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Baking Boundaries

The Tattooed Bakers aren’t your traditional cake makers – there’s no twee, cosy Mary Berry-style baking going on in the kitchen at their base in Merton Abbey Mills. This outfit has built everything from a sponge copy of artist Marc Quinn’s ‘Self’ to a life-size DeLorean car from the movie Back to the Future.

The Tattooed Bakers are couple Eddie Lebeau and Richard Amon who see themselves very much breaking the boundaries between art and food. “I think a lot of cake makers approach things as a cake maker, so they are almost limited – they are kind of restricted by what they know, thinking it has to be that way. Whereas we see things as a sculpture or a work of art and it can be made and we work out how to make it,” explains Richard, who studied fashion design at St Martin’s College before managing bars and a tattoo parlour.

Eddie, 28, studied art before working in retail, and although her father is a chef she’d never considered baking as a career.

“We made a cake for Richard’s sister of her beloved bulldog and we put it on Facebook and people were like, “you should do that as a business”. Rich bought the domain name two weeks later,” laughs Eddie.

Their first company Cake Doggy Dog – making bespoke cake portraits of people’s dogs – certainly made an impression, with several appearances on popular morning TV programmes. “It was around the same time as the Queen’s Jubilee. We made corgi jubilee-themed cakes that were shown on TV and then we just found it was too limiting,” explains Eddie.

“Then I had a baby,” Eddie continues. “Then we came back as the Tattooed Bakers and started doing all things weird and wonderful. Our name kind of sets us apart from traditional bakers – the GBBO, the pretty and pink, we are trying to be the anti-that,” stresses Richard.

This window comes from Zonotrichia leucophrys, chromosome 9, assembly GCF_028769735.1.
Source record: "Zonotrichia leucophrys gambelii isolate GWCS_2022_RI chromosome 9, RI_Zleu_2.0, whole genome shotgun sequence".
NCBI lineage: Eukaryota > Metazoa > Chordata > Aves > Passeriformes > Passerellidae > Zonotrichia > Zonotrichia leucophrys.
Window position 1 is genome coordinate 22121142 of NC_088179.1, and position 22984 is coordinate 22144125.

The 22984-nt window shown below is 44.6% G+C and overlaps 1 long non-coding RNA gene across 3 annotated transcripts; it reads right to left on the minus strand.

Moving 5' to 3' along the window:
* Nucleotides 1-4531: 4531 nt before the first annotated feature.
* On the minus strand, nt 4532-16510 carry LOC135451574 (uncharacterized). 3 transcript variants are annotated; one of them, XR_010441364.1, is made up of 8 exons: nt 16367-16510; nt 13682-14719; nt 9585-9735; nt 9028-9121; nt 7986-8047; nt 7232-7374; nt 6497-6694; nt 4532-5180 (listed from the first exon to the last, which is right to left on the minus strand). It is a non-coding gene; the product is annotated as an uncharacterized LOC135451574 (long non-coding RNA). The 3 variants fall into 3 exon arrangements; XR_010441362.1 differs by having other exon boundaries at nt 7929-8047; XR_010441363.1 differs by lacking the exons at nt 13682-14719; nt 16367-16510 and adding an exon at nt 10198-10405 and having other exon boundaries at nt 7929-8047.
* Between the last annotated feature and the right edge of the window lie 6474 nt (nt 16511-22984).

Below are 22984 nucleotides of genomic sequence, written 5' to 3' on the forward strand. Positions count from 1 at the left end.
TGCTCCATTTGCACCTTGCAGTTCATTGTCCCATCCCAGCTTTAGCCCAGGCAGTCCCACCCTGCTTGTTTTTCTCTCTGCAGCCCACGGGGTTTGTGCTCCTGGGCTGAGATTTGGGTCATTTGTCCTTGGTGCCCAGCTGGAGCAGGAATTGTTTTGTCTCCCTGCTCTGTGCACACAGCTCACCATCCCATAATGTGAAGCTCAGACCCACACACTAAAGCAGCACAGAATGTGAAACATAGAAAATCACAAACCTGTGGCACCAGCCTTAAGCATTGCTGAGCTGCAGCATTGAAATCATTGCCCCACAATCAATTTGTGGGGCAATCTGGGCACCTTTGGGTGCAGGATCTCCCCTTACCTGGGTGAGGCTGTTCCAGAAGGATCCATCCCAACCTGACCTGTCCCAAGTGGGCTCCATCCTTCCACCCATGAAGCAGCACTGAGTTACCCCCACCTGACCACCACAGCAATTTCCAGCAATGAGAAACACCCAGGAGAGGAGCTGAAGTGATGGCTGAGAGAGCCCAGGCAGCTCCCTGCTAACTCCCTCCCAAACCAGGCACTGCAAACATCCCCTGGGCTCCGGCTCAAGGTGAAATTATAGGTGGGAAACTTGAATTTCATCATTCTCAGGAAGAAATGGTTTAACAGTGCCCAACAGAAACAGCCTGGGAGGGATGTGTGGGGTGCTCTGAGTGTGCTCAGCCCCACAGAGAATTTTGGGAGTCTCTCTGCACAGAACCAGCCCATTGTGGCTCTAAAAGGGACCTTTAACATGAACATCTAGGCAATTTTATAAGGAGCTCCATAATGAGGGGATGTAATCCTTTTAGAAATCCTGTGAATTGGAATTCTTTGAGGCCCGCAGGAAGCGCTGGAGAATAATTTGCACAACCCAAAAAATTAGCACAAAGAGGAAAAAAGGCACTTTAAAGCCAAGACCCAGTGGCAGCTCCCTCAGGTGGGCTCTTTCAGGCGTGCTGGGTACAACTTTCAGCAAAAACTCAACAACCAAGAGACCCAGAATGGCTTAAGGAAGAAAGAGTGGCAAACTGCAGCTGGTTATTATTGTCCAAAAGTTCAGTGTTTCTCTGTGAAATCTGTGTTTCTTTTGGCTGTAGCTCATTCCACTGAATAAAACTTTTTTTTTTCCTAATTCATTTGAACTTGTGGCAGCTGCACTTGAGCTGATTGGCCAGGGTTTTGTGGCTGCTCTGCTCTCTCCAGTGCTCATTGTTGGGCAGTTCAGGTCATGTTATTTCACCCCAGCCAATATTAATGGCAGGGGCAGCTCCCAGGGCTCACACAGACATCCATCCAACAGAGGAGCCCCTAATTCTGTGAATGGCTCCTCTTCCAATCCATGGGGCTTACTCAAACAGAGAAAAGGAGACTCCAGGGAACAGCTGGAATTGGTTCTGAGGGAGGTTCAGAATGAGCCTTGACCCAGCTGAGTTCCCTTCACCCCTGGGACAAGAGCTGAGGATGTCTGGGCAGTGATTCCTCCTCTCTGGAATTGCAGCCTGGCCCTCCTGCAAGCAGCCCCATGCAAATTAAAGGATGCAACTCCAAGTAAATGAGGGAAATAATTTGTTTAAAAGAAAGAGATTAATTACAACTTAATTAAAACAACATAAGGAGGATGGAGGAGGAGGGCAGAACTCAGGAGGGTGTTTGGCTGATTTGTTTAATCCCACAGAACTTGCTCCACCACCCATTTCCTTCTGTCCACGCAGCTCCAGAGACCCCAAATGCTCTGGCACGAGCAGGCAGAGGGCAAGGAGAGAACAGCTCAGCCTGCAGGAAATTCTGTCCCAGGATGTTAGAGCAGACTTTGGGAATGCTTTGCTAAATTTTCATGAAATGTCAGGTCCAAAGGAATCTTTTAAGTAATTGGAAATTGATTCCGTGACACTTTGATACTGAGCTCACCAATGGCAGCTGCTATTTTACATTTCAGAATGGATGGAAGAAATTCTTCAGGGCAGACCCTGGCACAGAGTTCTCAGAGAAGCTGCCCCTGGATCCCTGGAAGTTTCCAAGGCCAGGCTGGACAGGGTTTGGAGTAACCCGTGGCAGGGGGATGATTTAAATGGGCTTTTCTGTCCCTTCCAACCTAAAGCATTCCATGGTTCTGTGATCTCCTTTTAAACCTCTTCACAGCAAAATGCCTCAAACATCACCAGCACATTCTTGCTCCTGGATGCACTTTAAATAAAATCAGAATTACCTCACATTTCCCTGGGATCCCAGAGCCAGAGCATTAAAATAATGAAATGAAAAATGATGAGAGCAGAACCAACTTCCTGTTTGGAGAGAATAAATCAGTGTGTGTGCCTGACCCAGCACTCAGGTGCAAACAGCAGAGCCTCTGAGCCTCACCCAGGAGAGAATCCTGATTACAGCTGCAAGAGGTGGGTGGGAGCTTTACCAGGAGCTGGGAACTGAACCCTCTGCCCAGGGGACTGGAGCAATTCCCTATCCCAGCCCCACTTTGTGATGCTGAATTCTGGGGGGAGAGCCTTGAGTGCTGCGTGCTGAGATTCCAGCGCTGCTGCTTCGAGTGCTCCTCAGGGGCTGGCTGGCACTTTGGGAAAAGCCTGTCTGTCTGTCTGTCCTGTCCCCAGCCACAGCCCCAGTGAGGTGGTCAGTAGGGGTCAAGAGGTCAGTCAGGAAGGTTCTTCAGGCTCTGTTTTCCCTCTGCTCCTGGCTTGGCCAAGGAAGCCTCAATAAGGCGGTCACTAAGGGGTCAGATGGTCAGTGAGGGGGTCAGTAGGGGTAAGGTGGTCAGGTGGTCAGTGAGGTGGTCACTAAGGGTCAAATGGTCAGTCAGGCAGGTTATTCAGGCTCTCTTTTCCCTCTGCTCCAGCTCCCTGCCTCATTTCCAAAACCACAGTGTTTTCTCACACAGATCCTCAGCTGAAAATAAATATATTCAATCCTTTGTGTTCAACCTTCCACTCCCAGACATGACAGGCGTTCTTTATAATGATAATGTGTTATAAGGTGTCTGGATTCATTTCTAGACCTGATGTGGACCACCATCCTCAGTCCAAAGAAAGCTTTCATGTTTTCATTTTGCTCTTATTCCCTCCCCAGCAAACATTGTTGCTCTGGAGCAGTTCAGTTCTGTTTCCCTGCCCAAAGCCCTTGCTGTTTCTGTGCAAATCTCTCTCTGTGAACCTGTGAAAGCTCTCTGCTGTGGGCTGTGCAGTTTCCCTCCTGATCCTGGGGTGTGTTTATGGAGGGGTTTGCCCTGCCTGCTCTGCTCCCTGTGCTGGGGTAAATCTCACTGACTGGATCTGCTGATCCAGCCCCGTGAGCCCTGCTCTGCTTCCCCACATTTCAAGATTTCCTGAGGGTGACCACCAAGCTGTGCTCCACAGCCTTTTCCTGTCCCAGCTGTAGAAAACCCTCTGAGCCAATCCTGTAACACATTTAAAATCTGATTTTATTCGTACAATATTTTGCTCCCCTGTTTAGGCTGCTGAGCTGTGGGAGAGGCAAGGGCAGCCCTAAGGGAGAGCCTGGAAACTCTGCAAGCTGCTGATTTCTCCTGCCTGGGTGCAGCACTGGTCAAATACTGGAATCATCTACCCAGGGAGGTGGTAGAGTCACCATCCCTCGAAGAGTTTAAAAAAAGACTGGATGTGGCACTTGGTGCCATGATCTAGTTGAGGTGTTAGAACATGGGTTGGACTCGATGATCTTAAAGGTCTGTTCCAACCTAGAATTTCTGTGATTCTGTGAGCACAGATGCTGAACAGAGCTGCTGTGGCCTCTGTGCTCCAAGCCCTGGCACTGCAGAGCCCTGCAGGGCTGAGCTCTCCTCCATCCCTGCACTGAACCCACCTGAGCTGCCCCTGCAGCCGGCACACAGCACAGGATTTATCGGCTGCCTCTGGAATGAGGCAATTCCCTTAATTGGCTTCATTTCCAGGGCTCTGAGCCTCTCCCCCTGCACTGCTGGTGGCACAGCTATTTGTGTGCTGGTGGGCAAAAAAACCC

Indeed, their unique take on cake means the Tattooed Bakers are in demand. From a 14-feet gingerbread house on the South Bank, to life-size rainbow-filled unicorns, there seems to be no limit to what they can create. “We try and make things that people don’t believe are cake,” explains Eddie. “That is our niche – things that seem uncakeable, to cake them!”

“A lot of people see a cake as a traditional-tiered wedding cake thing or novelty cake but we make things that are sculptural and a bit out there,” adds Richard. “We tend to come up with an idea and work out how to do it later... It’s never failed us yet,” adds Eddie with a laugh. Most of the couple’s clients are from the corporate or media world with the cakes used for events, but they are hoping to break into the wedding cake market. When we speak they are working on a wedding cake for a tattooist and a nail artist. “They wanted both their hands to feature in the cake so we have designed a topper with one of each of their hands. Then a tattooed-style heart and flying bottles of nail polish,” says Eddie.

“That’s the kind of thing we want to do,” explains Richard. “The alternative market rather than the traditional royal-iced thing. “It’s such a competitive market, there are so many people who do that element in that industry but not what we do, so that’s kind of our niche,” he adds.

Richard also runs a club in Wimbledon – The Tunnel – which the couple would like to become an alternative wedding venue in the future to go along with the alternative cakes they make.

Daughter Ophelia, three, must have amazing birthday cakes, I suggest. “Our plan was to make her a birthday cake the same size as her each year – we’ll try next year,” says Eddie. Often working to tight deadlines the couple have turned around a cake for Disney in 36 hours in the past, while the gingerbread house took three months in the planning and a month to build.

Particular highlights for the couple include making Mick Jagger’s 70th birthday cake and the Death Star from Star Wars. “The idea was to recreate the Death Star blowing up scene. It was basically a chocolate shell filled with grey sponge and they got an explosive expert to come and bore a hole into it, add some explosive and then blow it up – it was brilliant, so much fun.”

They never know what the next request will entail but Richard is hoping it might be for a J.K. Rowling character, he says.

The couple have also been approached by programme makers keen to feature their unique cakes and have been offered work in America, which they are considering. What is certain is that the Tattooed Bakers have all the ingredients for a successful future.

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